Toyota says the 2019 Prius interior has been updated, but even comparing photos of old and new side by side, I wasn’t really able to spot any apparent changes.
The large 11.6-inch portrait screen is optional - as standard, the latest Prius used to get a smaller 6.1-inch screen.
The steering wheel also appears to be new, but it’s not a completely new design, just an evolution or variation of the one offered on the pre-facelift model.
All AWD-e models get Siri Eyes Free voice command, an integrated backup camera, Entune Multimedia Bundle that comes with a six-speaker sound setup, two USB charging ports as well as an integrated reversing camera. Examples equipped with the bigger screen (the Limited grade) get a better audio system, the Entune Premium JBL Audio.
Practicality levels in the Prius are high, and it’s also reasonably spacious too, although tall passengers may find headroom lacking in the rear - but average sized people will fit just fine in the back, even three of them when need be. The trunk offers as much as 27.4 cubic feet of cargo volume, and with the practical hatch opening, loading items in and out is easy since there’s no load lip to have to lift them over. That’s quite a bit more space than other electrified rivals, like the Kia Soul, which only musters 24.2 cubic feet.
Fold down the rear seats, and you get a properly cavernous 65.5 cubic feet.
Although the load bay isn’t flat all the way to the end (the seat backs create a ridge in the floor), the load bay is quite usable, and you could realistically be able to carry some furniture in the back of a Prius - just don’t try to fit a fully assembled wardrobe in there. A moderately sized chest of drawers would fit just fine, though.
Comfort aboard the Prius is generally good, thanks to great front seats that do a great job even on longer journeys. Rear occupants will also be fine, even on longer journeys, as long as they are not too much over average height - then the lack of headroom might prove tiring after a while.
Top models get power-adjustable front seats and faux leather upholstery to lift the interior ambiance; the big 11.6-inch infotainment screen also helps in this respect and it does a decent Tesla impersonation at a quarter of the price.
2019 Toyota Prius Drivetrain
- Uses 1.8-liter engine and electric motors combo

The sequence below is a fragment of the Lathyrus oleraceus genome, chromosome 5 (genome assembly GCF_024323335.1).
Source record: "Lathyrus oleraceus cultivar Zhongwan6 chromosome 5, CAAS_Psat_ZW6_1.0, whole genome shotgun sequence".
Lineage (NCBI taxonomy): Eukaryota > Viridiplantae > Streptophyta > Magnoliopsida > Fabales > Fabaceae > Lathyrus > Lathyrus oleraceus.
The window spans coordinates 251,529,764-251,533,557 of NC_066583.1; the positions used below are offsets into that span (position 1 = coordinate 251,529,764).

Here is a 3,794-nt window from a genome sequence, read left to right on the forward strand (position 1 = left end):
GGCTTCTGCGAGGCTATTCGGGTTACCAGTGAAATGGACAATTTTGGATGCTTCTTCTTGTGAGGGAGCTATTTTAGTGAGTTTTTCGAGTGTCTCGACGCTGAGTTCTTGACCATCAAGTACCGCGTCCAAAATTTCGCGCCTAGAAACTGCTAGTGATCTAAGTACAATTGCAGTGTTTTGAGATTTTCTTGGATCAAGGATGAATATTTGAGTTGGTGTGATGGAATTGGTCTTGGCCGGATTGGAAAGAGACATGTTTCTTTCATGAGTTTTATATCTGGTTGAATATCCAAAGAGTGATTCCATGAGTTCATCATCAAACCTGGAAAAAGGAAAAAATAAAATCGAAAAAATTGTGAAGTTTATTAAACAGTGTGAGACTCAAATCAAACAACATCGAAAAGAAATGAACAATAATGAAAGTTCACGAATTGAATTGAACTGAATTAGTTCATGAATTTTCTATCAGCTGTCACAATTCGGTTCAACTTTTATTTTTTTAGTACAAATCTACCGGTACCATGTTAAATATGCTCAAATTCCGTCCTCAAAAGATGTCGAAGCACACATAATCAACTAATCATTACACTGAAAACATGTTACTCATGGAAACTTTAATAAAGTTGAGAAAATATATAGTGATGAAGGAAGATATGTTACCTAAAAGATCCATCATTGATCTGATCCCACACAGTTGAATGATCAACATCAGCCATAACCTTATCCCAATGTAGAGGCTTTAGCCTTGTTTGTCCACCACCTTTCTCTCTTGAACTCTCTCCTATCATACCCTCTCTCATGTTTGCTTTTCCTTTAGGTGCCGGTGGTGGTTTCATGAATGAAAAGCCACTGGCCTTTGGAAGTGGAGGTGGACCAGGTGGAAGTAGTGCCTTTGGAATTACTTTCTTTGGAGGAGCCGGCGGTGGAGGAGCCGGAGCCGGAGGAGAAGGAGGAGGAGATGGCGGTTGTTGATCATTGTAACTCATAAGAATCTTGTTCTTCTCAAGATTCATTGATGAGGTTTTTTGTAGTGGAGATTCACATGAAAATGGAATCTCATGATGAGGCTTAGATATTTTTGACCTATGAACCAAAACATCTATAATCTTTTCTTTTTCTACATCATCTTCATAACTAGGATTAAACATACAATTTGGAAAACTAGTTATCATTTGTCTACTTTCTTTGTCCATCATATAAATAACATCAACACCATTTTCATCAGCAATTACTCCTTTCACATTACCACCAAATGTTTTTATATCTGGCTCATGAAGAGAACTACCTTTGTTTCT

- Still makes no more than 120 horsepower
- All-wheel drive model gets predictably lower efficiency
- All-wheel drive only stays engaged up to 6 mph / 10 km/h
- Rear axle gets power up to 43 mph / 70 km/h when needed
- The only such model to offer all-wheel drive
- Between its skinny tires and new awd, it should prove capable through fresh snow
- CVT still makes unpleasant racket when you want hard acceleration
Under the hood of the 2019 Prius, Toyota has not really changed anything for the facelift.
It still relies on the same 1.8-liter non-turbo four-cylinder and electric boost from two separate electric motors for a grand total of 121 horsepower, so it’s not very fast, although the extra torque from the electric boost does make it feel more muscular on the move.
The continuously variable transmission (CVT) makes the most of what little power and torque there is, although when flooring the throttle, the way the engine revs ruins the interior serenity you feel when driving it sedately when it will run as much as possible on electricity. There’s also no escaping the annoying drone you get under hard acceleration (due to running through a CVT) as revs remain constantly high for the duration of the acceleration run and it really just makes you want to lift off to make it end.
Rivals like the Hyundai Ioniq hybrid have a much snappier and more enjoyable six-speed dual-clutch transmission which dramatically improves the way it feels on the move; it feels considerably more fun than a Prius, and its transmission is what puts it ahead. But Toyota and other Japanese automakers just seem convinced to keep using CVTs, even though aside from a claimed improvement in efficiency over a conventional automatic, they don’t really have any benefits and they always dull the driving experience of whatever car they happen to be fitted to.
The Prius is by no means a quick car, but it’s not really designed for neck-snapping acceleration, and the tradeoff is superb economy. Toyota says the Prius L Eco (the most frugal version available) returns 58 mpg in the city, 53 mpg on the highway for an average of 56 mpg combined.
The AWD-e model, on the other hand, is expected to achieve 52 mpg city, 48 mpg highway and 50 mpg combined
For the new all-wheel drive models, the rear electric motor kicks in from 0 to 6 mph (10 km/h), and after that point, it cuts out completely in the quest for maximum efficiency. However, it’s one of those systems that sends power to the rear if it senses slip or loss of traction at the front, and it can do this up to 43 mph or 70 km/h - above that speed you don’t get any kind of help from the rear axle as it’s not powered any more until you dip below that speed.
2019 Toyota Prius Pricing
Toyota will sell you the base Prius in the US starting from $23,475, while the top front-wheel-drive model is $30,565. The automaker has not announced how much more it’s going to charge for the all-wheel-drive model.
But even the base model will get the Toyota Safety Sense P range of crash culling gadgets which includes automatic high beams, adaptive cruise control, lane departure warning with steering intervention, as well as pedestrian detection and a pre-collision system as well. The rear-view camera is also standard, as is the large 11.6-inch screen, automatic climate control, 15-inch alloys, full-LED headlights complete with LED high beams, keyless entry with push-button start as well as the Entune infotainment system.
In Europe, a base Prius can be had from around €28,500, while a top trim level model starts from €32,400.
It’s really the wealth of standard features (especially safety features) it comes with that make the Prius even more desirable than it may have been purely based on its efficiency. No other rival model can match it in this respect, although all rivals do offer the same or similar systems but as extra cost options.